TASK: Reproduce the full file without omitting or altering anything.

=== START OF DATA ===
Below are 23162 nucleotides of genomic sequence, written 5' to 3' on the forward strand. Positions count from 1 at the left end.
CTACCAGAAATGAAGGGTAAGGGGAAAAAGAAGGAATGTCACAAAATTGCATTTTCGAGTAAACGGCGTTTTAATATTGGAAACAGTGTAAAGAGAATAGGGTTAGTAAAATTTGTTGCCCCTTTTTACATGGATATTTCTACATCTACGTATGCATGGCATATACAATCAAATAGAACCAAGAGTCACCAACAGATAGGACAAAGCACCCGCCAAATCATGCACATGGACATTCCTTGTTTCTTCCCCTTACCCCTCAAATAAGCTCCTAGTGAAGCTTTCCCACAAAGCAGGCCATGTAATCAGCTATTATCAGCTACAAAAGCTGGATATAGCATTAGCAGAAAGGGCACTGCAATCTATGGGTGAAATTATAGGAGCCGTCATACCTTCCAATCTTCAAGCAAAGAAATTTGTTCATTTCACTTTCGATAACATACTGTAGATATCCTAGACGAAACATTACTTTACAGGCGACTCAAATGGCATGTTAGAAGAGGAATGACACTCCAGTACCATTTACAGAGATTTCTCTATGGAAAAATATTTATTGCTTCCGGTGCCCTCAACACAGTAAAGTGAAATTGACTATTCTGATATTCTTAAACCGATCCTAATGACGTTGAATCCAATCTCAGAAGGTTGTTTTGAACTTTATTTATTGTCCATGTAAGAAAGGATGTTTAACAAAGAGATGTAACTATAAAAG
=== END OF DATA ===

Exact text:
Below are 23162 nucleotides of genomic sequence, written 5' to 3' on the forward strand. Positions count from 1 at the left end.
CTACCAGAAATGAAGGGTAAGGGGAAAAAGAAGGAATGTCACAAAATTGCATTTTCGAGTAAACGGCGTTTTAATATTGGAAACAGTGTAAAGAGAATAGGGTTAGTAAAATTTGTTGCCCCTTTTTACATGGATATTTCTACATCTACGTATGCATGGCATATACAATCAAATAGAACCAAGAGTCACCAACAGATAGGACAAAGCACCCGCCAAATCATGCACATGGACATTCCTTGTTTCTTCCCCTTACCCCTCAAATAAGCTCCTAGTGAAGCTTTCCCACAAAGCAGGCCATGTAATCAGCTATTATCAGCTACAAAAGCTGGATATAGCATTAGCAGAAAGGGCACTGCAATCTATGGGTGAAATTATAGGAGCCGTCATACCTTCCAATCTTCAAGCAAAGAAATTTGTTCATTTCACTTTCGATAACATACTGTAGATATCCTAGACGAAACATTACTTTACAGGCGACTCAAATGGCATGTTAGAAGAGGAATGACACTCCAGTACCATTTACAGAGATTTCTCTATGGAAAAATATTTATTGCTTCCGGTGCCCTCAACACAGTAAAGTGAAATTGACTATTCTGATATTCTTAAACCGATCCTAATGACGTTGAATCCAATCTCAGAAGGTTGTTTTGAACTTTATTTATTGTCCATGTAAGAAAGGATGTTTAACAAAGAGATGTAACTATAAAAG